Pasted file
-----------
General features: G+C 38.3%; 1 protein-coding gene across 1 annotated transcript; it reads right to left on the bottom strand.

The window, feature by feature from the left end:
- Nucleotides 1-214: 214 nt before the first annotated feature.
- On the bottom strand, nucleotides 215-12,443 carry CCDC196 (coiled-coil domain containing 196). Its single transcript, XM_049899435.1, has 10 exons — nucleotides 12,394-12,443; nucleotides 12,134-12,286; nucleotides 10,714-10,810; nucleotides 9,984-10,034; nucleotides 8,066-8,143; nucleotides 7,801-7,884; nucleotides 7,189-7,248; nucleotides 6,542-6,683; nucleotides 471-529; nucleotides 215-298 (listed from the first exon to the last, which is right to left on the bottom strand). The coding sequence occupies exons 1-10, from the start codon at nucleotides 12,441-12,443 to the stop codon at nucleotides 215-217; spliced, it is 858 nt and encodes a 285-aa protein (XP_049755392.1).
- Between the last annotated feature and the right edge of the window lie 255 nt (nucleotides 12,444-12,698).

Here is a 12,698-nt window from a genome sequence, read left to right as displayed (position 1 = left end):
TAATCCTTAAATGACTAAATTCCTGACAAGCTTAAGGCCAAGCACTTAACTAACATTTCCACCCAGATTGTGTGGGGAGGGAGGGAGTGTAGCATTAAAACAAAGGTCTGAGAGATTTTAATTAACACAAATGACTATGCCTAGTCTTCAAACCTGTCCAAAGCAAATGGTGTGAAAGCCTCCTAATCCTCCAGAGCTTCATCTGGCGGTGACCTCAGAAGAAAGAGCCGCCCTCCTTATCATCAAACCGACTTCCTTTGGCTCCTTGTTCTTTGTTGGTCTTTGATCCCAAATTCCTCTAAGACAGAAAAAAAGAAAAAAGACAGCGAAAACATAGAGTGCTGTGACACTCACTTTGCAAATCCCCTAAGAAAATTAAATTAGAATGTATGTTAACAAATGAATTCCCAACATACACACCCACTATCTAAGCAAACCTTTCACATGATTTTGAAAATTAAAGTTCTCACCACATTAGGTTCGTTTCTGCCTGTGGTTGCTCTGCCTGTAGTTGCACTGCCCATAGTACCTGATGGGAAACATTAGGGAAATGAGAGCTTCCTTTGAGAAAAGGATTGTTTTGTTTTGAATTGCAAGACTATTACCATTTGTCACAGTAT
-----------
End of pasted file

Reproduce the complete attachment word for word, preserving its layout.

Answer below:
General features: G+C 38.3%; 1 protein-coding gene across 1 annotated transcript; it reads right to left on the bottom strand.

The window, feature by feature from the left end:
- Nucleotides 1-214: 214 nt before the first annotated feature.
- On the bottom strand, nucleotides 215-12,443 carry CCDC196 (coiled-coil domain containing 196). Its single transcript, XM_049899435.1, has 10 exons — nucleotides 12,394-12,443; nucleotides 12,134-12,286; nucleotides 10,714-10,810; nucleotides 9,984-10,034; nucleotides 8,066-8,143; nucleotides 7,801-7,884; nucleotides 7,189-7,248; nucleotides 6,542-6,683; nucleotides 471-529; nucleotides 215-298 (listed from the first exon to the last, which is right to left on the bottom strand). The coding sequence occupies exons 1-10, from the start codon at nucleotides 12,441-12,443 to the stop codon at nucleotides 215-217; spliced, it is 858 nt and encodes a 285-aa protein (XP_049755392.1).
- Between the last annotated feature and the right edge of the window lie 255 nt (nucleotides 12,444-12,698).

Here is a 12,698-nt window from a genome sequence, read left to right as displayed (position 1 = left end):
TAATCCTTAAATGACTAAATTCCTGACAAGCTTAAGGCCAAGCACTTAACTAACATTTCCACCCAGATTGTGTGGGGAGGGAGGGAGTGTAGCATTAAAACAAAGGTCTGAGAGATTTTAATTAACACAAATGACTATGCCTAGTCTTCAAACCTGTCCAAAGCAAATGGTGTGAAAGCCTCCTAATCCTCCAGAGCTTCATCTGGCGGTGACCTCAGAAGAAAGAGCCGCCCTCCTTATCATCAAACCGACTTCCTTTGGCTCCTTGTTCTTTGTTGGTCTTTGATCCCAAATTCCTCTAAGACAGAAAAAAAGAAAAAAGACAGCGAAAACATAGAGTGCTGTGACACTCACTTTGCAAATCCCCTAAGAAAATTAAATTAGAATGTATGTTAACAAATGAATTCCCAACATACACACCCACTATCTAAGCAAACCTTTCACATGATTTTGAAAATTAAAGTTCTCACCACATTAGGTTCGTTTCTGCCTGTGGTTGCTCTGCCTGTAGTTGCACTGCCCATAGTACCTGATGGGAAACATTAGGGAAATGAGAGCTTCCTTTGAGAAAAGGATTGTTTTGTTTTGAATTGCAAGACTATTACCATTTGTCACAGTAT